The sole 2-door variant produced during the era, the 1966–69 hard top, is actually the market laggard of the group, trading mostly in the $20k-and-under range. Sedans often double that price, with the best convertibles trading at an even larger premium.
The 2023 SCM Pocket Price Guide lists a value range of $29k–$63k for convertibles, but when considering only fully restored cars, the top end is likely light by at least $20k. None of this series of Lincolns are particularly rare, and the market is flooded with mediocre examples (also plenty of resto-mods and customs). The high-water mark for a convertible is $330k, paid for a freshly restored 1965 at Barrett-Jackson Scottsdale in 2020.
Early vs. late
Our subject car is a first-year example from 1961. It still has its 430-cid V8 under its hood, oddly referred to as a “7.0-liter” in the auction catalog. Quite a few folks prefer the 1961 models above others of the “slab-side” generation; however, I’m not one of them.
The pointed grille and large headlight surrounds, sunken in behind extended front fenders, make the Continental look more like the 1961 Ford Thunderbird, with which it shares a platform. Also like the “Rocket Bird,” backseat legroom is anything but spacious.
A better-sorted restyle began in 1964, with a slightly longer wheelbase for proper luxury-car roominess, especially for the rear cabin. The cars also progressively adopted more-cohesive styling, with the 1965 abandoning its convex front end for a more-formal grille. In 1966 the car got even longer and adopted a torquier 462-cid V8.
The Ford Board
This car previously sold in RM Sotheby’s Dingman Collection sale, making $103,600 in June 2018 (SCM# 6877700). Michael Dingman was on the board of directors of Ford Motor Co.; he acquired the car in 2014, post-restoration, from another well-known Lincoln enthusiast. It showed 853 miles in 2018 and only 1,398 when consigned to the Broad Arrow sale. It appears to be a turn-key show car, which would be expected given its provenance.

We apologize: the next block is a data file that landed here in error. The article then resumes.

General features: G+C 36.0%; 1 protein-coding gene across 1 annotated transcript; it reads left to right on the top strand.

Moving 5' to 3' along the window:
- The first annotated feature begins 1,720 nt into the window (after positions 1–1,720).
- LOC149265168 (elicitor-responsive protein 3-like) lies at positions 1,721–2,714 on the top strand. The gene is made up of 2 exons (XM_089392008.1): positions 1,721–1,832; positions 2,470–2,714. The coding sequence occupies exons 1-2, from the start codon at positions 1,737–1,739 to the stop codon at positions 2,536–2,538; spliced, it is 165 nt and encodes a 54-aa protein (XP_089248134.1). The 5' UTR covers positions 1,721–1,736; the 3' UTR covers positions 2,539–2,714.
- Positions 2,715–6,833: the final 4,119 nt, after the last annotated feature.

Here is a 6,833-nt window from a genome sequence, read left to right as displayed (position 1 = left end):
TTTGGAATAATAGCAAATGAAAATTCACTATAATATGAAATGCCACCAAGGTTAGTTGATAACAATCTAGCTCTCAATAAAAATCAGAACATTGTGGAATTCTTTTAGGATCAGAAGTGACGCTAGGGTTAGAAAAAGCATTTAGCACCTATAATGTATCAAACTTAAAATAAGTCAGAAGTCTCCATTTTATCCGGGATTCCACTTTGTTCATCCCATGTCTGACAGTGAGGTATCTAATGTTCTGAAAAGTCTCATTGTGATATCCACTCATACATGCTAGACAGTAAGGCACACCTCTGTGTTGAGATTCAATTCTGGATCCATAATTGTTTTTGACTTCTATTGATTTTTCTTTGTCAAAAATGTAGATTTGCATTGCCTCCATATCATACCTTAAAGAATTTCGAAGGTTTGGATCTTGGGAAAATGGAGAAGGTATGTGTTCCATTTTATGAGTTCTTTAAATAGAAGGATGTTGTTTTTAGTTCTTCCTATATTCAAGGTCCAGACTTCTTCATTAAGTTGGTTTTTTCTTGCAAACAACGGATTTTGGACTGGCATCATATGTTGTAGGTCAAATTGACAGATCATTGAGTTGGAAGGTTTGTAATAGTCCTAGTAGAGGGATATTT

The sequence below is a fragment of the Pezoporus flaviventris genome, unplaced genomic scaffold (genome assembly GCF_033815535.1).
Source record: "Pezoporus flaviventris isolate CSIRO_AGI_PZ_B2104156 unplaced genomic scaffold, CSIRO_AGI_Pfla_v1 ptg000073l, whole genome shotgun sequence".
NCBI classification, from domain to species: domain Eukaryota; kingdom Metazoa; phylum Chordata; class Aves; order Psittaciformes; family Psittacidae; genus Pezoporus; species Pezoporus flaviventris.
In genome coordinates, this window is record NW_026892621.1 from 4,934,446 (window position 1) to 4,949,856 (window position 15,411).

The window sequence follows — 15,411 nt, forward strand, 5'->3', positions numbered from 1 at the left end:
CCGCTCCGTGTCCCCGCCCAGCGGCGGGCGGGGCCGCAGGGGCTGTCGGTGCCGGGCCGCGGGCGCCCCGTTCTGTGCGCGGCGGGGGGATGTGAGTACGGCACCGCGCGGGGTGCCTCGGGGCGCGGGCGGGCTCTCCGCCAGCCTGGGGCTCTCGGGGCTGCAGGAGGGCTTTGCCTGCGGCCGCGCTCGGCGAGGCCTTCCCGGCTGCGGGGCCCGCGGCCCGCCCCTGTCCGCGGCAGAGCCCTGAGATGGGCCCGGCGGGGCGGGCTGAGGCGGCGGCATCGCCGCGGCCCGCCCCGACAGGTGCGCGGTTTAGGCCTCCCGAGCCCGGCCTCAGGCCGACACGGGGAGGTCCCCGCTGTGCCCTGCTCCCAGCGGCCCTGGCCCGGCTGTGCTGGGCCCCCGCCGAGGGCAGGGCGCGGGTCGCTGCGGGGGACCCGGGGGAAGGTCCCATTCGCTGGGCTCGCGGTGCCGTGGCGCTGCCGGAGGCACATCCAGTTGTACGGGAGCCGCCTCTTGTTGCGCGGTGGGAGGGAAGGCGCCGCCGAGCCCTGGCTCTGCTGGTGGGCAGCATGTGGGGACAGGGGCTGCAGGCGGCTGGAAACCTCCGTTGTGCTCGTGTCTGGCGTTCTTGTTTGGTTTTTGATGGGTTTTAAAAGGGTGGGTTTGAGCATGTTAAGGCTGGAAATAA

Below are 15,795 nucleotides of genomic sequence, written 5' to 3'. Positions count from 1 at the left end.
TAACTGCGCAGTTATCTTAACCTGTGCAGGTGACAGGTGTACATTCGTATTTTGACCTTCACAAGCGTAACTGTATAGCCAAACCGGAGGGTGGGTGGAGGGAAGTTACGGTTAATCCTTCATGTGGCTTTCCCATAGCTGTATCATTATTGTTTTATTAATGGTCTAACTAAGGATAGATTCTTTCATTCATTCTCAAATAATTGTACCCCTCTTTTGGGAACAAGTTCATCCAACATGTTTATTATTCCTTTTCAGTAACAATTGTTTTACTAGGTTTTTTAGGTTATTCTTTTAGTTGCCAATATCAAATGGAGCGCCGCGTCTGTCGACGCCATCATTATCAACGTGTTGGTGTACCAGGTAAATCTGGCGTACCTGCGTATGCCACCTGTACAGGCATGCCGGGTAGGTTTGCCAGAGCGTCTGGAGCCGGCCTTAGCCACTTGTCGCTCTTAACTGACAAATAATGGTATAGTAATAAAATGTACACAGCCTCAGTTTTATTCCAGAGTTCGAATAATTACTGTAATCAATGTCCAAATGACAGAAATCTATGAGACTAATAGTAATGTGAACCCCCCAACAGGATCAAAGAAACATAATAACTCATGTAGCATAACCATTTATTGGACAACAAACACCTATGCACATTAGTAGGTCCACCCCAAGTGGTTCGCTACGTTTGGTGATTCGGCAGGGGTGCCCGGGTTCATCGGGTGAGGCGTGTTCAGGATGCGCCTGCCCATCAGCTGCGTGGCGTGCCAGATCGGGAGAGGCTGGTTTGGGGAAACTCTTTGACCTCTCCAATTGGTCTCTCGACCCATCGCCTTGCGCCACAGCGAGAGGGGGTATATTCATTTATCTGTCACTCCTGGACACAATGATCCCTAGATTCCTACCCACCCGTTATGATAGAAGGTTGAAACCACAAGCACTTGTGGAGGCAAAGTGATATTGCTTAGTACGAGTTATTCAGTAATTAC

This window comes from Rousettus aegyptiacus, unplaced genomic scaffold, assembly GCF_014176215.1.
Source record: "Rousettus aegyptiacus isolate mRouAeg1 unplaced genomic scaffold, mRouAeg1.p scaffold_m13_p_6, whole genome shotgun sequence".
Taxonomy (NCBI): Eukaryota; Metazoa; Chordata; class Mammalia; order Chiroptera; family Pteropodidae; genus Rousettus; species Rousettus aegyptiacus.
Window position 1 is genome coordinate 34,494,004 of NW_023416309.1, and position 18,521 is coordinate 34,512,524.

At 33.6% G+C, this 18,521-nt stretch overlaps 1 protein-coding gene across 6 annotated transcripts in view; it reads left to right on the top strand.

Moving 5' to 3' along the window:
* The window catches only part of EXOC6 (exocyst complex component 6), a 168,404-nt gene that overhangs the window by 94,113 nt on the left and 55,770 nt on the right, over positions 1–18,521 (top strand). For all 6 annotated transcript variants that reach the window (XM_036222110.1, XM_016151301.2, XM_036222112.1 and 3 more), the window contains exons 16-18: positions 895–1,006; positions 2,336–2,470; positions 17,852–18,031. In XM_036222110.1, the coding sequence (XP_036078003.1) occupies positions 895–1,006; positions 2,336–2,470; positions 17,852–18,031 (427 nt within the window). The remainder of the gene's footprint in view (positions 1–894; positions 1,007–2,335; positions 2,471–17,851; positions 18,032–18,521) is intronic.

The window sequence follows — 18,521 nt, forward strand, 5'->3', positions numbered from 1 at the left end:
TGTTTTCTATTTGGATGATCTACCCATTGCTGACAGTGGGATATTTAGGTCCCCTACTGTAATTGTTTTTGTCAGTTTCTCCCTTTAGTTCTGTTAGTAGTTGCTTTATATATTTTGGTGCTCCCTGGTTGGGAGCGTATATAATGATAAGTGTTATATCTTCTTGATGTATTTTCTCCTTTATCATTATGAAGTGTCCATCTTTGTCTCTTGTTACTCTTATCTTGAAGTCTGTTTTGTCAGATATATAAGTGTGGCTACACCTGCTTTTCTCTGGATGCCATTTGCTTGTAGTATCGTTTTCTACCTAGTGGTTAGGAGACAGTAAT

While well built when new, with a host of electric conveniences, even the Continental sedans are complicated cars to restore. That goes up by a factor of 10 for convertibles. While similar to the 1961–66 T-Birds, Lincoln added more complexity to the folding-top system. It was the first domestic production car to have the rear door glass automatically drop slightly when the door latch button is pressed, necessary to clear the roof-rail seals when opened. Also, not only do all four pieces of side glass automatically drop when operating the top, but all four are on the doors, unlike the 2-door hard top. There’s a lot going on in these cars.
The cherry on the top is that parts availability is getting harder by the day. While these cars enjoy a good network of parts suppliers and marque expert shops as well as active club support, it’s simply not inexpensive to restore one. You’re gonna pay — and these cars don’t play nice with work done on the cheap. (Let’s not even talk about dealing with rust, as these cars use unibody construction.)
This sale is another instance where paying up for a car that’s “done” is a shrewd move. The sale price here, for a well-sorted example with a good history, was market-correct and fair to both parties. ♦
(Introductory description courtesy of Broad Arrow Auctions.)